By Samuel Oyejola
Considering various accounts of lynching and extra-judicial killings that occurred in Nigeria this year, Nigerians have been advised to desist from lynching and mob justice even when the victim is caught red-handed in a crime.
Community of Sant Egidio Nigeria gave this advice on Thursday in Abuja during a press briefing on the call against death penalty, lynching and extra-judicial killings in Nigeria.
According to the group, the act should not be encouraged in the current age as it is barbaric and dehumanizing.
The Country Representative of the organisation, Prince Henry Ezike said during the briefing, “doing evil to obtain good may seem like an appropriate approach and thought, but it is neither fair nor effective.”
Community of Sant Egido, an international organization has been in the forefront for the abolition of death penalty in all countries. At the United Nations, the last vote at the third Committee of the UN concerning the proposal for the universal moratorium on death penalty in 2014 increased from 114 to 117.
While calling on the federal government to abolish death penalty he pointed out that the universal declaration of human rights and other international human rights instruments adopted since 1948 prohibits all forms of cruel, inhuman and degrading treatment of which according to him death penalty is major.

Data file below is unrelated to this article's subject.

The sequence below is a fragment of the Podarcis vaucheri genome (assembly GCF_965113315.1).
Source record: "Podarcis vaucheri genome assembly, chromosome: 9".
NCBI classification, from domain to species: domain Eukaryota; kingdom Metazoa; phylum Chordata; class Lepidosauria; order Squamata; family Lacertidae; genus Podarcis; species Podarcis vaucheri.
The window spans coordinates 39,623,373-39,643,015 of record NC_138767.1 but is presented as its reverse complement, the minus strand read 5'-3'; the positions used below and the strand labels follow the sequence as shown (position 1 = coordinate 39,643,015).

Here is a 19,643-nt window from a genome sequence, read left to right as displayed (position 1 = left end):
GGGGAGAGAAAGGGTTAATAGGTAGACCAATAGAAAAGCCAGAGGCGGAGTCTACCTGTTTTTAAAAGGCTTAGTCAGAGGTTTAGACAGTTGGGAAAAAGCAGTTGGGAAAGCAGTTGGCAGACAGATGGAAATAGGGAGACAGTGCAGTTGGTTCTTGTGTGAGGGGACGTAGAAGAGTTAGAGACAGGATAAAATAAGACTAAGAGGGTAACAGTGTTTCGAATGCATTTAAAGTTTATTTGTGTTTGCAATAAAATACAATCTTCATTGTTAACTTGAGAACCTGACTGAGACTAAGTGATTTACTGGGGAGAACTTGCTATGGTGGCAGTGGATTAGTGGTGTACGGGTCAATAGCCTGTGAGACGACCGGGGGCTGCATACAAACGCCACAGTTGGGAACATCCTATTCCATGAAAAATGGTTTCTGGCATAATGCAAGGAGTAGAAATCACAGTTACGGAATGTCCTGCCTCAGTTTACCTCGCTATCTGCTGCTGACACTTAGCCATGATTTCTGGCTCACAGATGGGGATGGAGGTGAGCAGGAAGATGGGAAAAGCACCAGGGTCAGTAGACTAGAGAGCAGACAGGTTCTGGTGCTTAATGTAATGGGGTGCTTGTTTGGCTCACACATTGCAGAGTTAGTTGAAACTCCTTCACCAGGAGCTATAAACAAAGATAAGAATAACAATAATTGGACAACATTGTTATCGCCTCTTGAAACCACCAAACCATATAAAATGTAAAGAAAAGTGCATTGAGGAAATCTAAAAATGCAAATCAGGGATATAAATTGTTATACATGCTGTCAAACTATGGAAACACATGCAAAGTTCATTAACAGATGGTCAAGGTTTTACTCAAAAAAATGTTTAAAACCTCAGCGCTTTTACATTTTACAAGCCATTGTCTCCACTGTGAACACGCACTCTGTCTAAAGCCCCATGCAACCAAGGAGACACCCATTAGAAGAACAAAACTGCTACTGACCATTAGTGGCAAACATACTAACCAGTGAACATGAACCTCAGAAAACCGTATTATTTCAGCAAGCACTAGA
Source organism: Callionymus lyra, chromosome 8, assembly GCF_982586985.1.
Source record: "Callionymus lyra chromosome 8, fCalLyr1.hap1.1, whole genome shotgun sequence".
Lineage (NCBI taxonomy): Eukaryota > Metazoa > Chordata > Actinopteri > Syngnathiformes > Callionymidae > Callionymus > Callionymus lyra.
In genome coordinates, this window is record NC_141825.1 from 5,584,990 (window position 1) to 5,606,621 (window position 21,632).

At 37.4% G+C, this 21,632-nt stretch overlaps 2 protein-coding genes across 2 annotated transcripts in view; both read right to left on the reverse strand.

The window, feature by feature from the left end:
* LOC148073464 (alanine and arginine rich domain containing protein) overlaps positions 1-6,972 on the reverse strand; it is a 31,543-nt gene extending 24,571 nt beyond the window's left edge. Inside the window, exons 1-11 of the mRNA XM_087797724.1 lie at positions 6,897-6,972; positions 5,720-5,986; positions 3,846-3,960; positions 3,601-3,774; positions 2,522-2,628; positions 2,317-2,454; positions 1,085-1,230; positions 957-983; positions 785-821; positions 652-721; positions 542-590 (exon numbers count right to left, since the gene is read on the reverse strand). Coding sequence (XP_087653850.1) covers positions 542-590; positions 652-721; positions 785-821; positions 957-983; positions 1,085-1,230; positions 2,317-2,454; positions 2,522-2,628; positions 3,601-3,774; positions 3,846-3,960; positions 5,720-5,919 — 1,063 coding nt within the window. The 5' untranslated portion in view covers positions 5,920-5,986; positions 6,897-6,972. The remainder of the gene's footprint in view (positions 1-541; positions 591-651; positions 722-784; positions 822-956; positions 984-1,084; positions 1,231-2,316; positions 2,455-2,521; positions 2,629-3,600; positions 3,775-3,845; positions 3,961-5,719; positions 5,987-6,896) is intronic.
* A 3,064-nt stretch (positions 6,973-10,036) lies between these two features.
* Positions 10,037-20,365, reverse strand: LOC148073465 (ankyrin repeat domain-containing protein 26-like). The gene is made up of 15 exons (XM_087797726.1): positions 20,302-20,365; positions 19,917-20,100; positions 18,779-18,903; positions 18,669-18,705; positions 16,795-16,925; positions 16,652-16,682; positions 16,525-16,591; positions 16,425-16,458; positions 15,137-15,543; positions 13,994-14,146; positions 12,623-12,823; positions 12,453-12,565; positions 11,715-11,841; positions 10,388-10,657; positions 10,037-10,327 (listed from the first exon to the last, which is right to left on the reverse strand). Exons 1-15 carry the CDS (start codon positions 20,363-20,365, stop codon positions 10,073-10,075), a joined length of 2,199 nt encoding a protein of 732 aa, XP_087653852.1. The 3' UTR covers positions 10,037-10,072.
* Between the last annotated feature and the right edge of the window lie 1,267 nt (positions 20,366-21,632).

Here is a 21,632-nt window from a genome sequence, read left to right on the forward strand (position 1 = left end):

While commending the Nigeria for non-record of death penalty in 2017, he observed that various accounts of lynching and extra-judicial killings happened across the country.
Ezike expressed optimism that the conversion of death penalty of three siblings in Rivers state who have been on death row for 25 years to life imprisonment would eventually result in their release as the group is pushing for their release.
“2017 has been an excellent year for Nigeria in the area of state executions. Lagos state wanted to execute but the high tempo from protests of civil society groups ensure that it was not done” he said.
The Country Representative averred that since the risk of judicial errors which cannot be corrected is unlikely to be ruled out in most cases the best alternative to death penalty is abolition.
Ezike also pointed out that Tunisia which has abolished death penalty experience drastic reduction in violent crime. “Countries that abolished death penalty now have a low rate of crime that leads to death. Tunisia is a perfect example. Since they abolished death penalty, the rate of violent crime dropped drastically” he said.